Nantucket Lightship Baskets: What are they?
From the seventeenth century, basket making was one of the many skills that the Wampanoag natives taught Nantucket’s new settlers. Over the years, Island’s new weavers added features, such as grooved wood bottoms and firm rims, to increase their durability. When Nantucket whaling captains traveled to the South Seas, they were introduced to rattan, which the ships brought home for Nantucket basketmakers to use.
In 1856, the New South Shoal Lightship, a 103 foot two-masted schooner, was anchored 24 miles south of Sankaty Light, warning commerce away from the shoal.. The men who manned the ship had little to do but clean the lamps and stand watch. Life was difficult, but spare time was plentiful, and from captains on down, they created what is known today as the Nantucket Lightship Basket. These baskets were woven over wooden molds, often made from ships’ masts. One of the principal innovators was veteran Captain Charles B. Ray (1798-1884), who produced the first woven-lidded purse. He was one of numerous artisans, a group which included his son, Captain Charles F. Ray. Lightship baskets were brought ashore on monthly shift-changes and sold for extra income.
Around the end of the 19th century, the Lightship Authority recognized that their employees were “moonlighting” on company time, and they forbade the manufacture aboard the ships. The enterprise moved ashore, but the number of practitioners dwindled. After the 1930’s, barely one person was left: Clinton Mitchel “Mitchie” Ray (1877-1956), son and grandson of the famous Captains.
Evolution: The Friendship Basket, today’s signature pocketbook
José Formoso Reyes (1902-1980) was born in the Philippines, where he was taught to weave baskets by his father. He found his way to the US and attended high school and Reed College in Oregon. There he met Nantucket-born Mary Elizabeth Ham. He and Betty headed east, where he attended Harvard and she attended nursing school. They were married after graduation and moved to the Philippines. José taught Art and English at the University, and they raised three children. He joined the U.S. Army in 1941 and served as adjutant to the general through the 1945 Philippine Liberation. Returning to the States and earning citizenship, he and Betty moved to Nantucket in 1947 and never left.
Despite his credentials, he was unable to find a teaching job. But he met Mitchie, who inspired him to rekindle the basketweaving spirit of his childhood and carry on the Lightship Basket tradition. From his first effort in 1948, José improved his Island skills under Mitchie’s watchful eye, and he created his now-famous Friendship Basket. He sold them for $50 at first, but at the height of his production, the price increased to $333 and demand was so high that, working 12 hours a day, he was often four or more years behind demand. His son Paul and granddaughter Koren worked arduously in the shop toward the end, and Koren carried on the family tradition for almost a decade.
Today, all old Nantucket Lightship baskets are collector’s items, some valued in the thousands of dollars. Reyes-signed originals rival older antiques and fetch from $3,000 up. (Koren claims that Paul was an even better weaver than José!)
The “Nantucket” is not simply a basket or purse. It is a symbol as bold and sturdy as the vessel it’s named for. It is a usable collector’s item that commands high prices at shops, antique shows or estate sales. New manufacture by qualified craftspeople today – well-made and authentic — earn their own heritage, become family heirlooms passed down from generation to generation – and increase in value as they take on the golden-mahogany hue that comes with age.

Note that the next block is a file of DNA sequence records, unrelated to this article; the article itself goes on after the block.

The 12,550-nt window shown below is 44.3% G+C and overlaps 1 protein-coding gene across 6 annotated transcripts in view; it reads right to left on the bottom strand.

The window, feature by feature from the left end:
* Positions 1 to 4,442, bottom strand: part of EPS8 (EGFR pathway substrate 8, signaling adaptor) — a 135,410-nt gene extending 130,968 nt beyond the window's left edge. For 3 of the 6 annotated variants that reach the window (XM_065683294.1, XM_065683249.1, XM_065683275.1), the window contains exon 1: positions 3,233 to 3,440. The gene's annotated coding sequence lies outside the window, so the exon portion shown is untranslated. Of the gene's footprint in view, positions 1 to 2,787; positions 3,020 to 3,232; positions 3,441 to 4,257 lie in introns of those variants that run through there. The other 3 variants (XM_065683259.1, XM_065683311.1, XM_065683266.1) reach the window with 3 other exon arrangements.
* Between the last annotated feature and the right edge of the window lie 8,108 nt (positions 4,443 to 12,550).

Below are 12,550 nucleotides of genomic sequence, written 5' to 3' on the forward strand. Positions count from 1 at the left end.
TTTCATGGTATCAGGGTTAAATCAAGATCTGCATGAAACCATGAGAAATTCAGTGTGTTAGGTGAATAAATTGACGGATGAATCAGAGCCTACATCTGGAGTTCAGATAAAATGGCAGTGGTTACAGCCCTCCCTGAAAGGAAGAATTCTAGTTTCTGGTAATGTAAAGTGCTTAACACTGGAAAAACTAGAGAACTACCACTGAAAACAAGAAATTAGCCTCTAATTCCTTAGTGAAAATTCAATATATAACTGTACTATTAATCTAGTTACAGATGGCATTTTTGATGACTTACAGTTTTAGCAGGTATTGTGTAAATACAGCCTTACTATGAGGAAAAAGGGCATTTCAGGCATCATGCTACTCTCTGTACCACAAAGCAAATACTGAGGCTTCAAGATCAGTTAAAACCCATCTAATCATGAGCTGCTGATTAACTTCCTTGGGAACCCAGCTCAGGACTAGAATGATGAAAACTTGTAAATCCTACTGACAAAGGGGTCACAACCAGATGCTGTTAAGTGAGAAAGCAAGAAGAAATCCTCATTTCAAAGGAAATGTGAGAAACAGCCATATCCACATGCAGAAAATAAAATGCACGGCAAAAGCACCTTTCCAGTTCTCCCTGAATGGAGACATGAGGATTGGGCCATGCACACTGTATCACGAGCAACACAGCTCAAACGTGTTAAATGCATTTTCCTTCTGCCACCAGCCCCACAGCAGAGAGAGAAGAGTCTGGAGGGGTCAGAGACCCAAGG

The principal materials in Nantuckets are reed and cane. Reed is a product of rattan, which, for commercial use, is harvested mostly in the jungles of Southeast Asia and Indonesia. The long sections of vine are processed and then cut up into various shapes required for weaving. The word cane actually defines the shape of a growing plant as much as the type of plant it is. Thus, sugar plants or rattan plants or bamboo plants produce canes. Weaving cane is the exterior of rattan, while the reed is the inside of the rattan stalks.
Fine woods—-cherry, walnut, oak, cedar and a host of others-—are used for other basket parts, such a bases and handles. Woods are also used by some weavers for staves and rims.
“Hardware,” including findings for attaching handles, pocketbook closure pins and the like are usually bone or ivory. Decorative elements, such as the plates on the top of pocketbooks, are traditionally ivory. They took essentially two forms: carved shapes such as whales or dolphins, and scrimshawed-engraved plates. Legal ivory is still available, and the art of scrimshaw has not disappeared. A realistic synthetic substitute, called “Eco-Ivory,” is available at a much lower cost.
I grew up in sailing with my family. Every summer during the 1950’s, we took a long cruise up through Long Island Sound to Martha’s Vineyard and Nantucket. I first rounded Brant Point Lighthouse into Nantucket Harbor in 1952. Just fourteen, the mystique of the Island and its whaling heritage fascinated me then and persisted through many return visits. But something else caught my eye from the start –Nantucket’s hallmark “Lightship Basket.” I never forgot this fantasy; even though I later lived in the shadow of Nantucket for 20 years. But I didn’t take up the craft until 2004, after my retirement, when I apprenticed with Guild-trained artisan Bob Moore and just kept going. Now, after fifty years “at sea,” I travel by RV with Dot and our Schips all over the US, making baskets and teaching whenever the opportunity arises.